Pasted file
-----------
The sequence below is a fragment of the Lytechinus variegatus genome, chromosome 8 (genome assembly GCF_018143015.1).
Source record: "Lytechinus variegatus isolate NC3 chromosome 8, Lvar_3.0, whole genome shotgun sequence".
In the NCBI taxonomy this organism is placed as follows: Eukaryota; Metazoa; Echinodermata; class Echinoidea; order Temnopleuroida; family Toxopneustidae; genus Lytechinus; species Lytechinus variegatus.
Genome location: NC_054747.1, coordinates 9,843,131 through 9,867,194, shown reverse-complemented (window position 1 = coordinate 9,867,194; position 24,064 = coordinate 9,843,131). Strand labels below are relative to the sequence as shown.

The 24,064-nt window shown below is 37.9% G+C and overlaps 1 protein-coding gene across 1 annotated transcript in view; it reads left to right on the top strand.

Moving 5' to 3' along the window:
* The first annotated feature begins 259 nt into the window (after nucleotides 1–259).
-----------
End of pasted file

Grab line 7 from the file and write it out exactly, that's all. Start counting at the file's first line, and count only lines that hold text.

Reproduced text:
* The first annotated feature begins 259 nt into the window (after nucleotides 1–259).